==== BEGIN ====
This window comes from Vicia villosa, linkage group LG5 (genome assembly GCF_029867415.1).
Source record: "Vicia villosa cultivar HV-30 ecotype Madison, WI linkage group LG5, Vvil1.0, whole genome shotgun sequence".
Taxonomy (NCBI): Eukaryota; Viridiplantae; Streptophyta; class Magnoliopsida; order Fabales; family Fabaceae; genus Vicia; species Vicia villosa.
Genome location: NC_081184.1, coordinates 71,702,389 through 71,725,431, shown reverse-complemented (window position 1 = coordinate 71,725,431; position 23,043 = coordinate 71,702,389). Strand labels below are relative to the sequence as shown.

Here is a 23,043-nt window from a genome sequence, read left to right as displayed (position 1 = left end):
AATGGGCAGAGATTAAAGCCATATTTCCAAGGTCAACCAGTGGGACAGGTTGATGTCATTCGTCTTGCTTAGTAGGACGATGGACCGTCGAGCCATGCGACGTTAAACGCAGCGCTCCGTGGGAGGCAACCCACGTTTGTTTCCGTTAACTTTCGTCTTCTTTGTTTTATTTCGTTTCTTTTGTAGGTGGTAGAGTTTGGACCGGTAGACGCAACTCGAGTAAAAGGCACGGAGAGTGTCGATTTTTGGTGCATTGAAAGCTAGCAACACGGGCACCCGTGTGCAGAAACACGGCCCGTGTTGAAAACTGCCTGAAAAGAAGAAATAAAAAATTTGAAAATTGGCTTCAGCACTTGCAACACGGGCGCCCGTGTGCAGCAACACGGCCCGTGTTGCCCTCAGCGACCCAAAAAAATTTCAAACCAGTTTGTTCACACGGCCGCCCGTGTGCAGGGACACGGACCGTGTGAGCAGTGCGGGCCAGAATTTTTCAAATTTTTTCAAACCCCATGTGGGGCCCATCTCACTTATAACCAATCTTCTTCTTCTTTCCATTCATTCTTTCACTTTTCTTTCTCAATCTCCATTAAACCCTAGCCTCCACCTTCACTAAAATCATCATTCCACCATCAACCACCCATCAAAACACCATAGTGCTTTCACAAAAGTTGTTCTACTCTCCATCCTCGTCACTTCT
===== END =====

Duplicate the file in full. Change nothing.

This window comes from Vicia villosa, linkage group LG5 (genome assembly GCF_029867415.1).
Source record: "Vicia villosa cultivar HV-30 ecotype Madison, WI linkage group LG5, Vvil1.0, whole genome shotgun sequence".
Taxonomy (NCBI): Eukaryota; Viridiplantae; Streptophyta; class Magnoliopsida; order Fabales; family Fabaceae; genus Vicia; species Vicia villosa.
Genome location: NC_081184.1, coordinates 71,702,389 through 71,725,431, shown reverse-complemented (window position 1 = coordinate 71,725,431; position 23,043 = coordinate 71,702,389). Strand labels below are relative to the sequence as shown.

Here is a 23,043-nt window from a genome sequence, read left to right as displayed (position 1 = left end):
AATGGGCAGAGATTAAAGCCATATTTCCAAGGTCAACCAGTGGGACAGGTTGATGTCATTCGTCTTGCTTAGTAGGACGATGGACCGTCGAGCCATGCGACGTTAAACGCAGCGCTCCGTGGGAGGCAACCCACGTTTGTTTCCGTTAACTTTCGTCTTCTTTGTTTTATTTCGTTTCTTTTGTAGGTGGTAGAGTTTGGACCGGTAGACGCAACTCGAGTAAAAGGCACGGAGAGTGTCGATTTTTGGTGCATTGAAAGCTAGCAACACGGGCACCCGTGTGCAGAAACACGGCCCGTGTTGAAAACTGCCTGAAAAGAAGAAATAAAAAATTTGAAAATTGGCTTCAGCACTTGCAACACGGGCGCCCGTGTGCAGCAACACGGCCCGTGTTGCCCTCAGCGACCCAAAAAAATTTCAAACCAGTTTGTTCACACGGCCGCCCGTGTGCAGGGACACGGACCGTGTGAGCAGTGCGGGCCAGAATTTTTCAAATTTTTTCAAACCCCATGTGGGGCCCATCTCACTTATAACCAATCTTCTTCTTCTTTCCATTCATTCTTTCACTTTTCTTTCTCAATCTCCATTAAACCCTAGCCTCCACCTTCACTAAAATCATCATTCCACCATCAACCACCCATCAAAACACCATAGTGCTTTCACAAAAGTTGTTCTACTCTCCATCCTCGTCACTTCT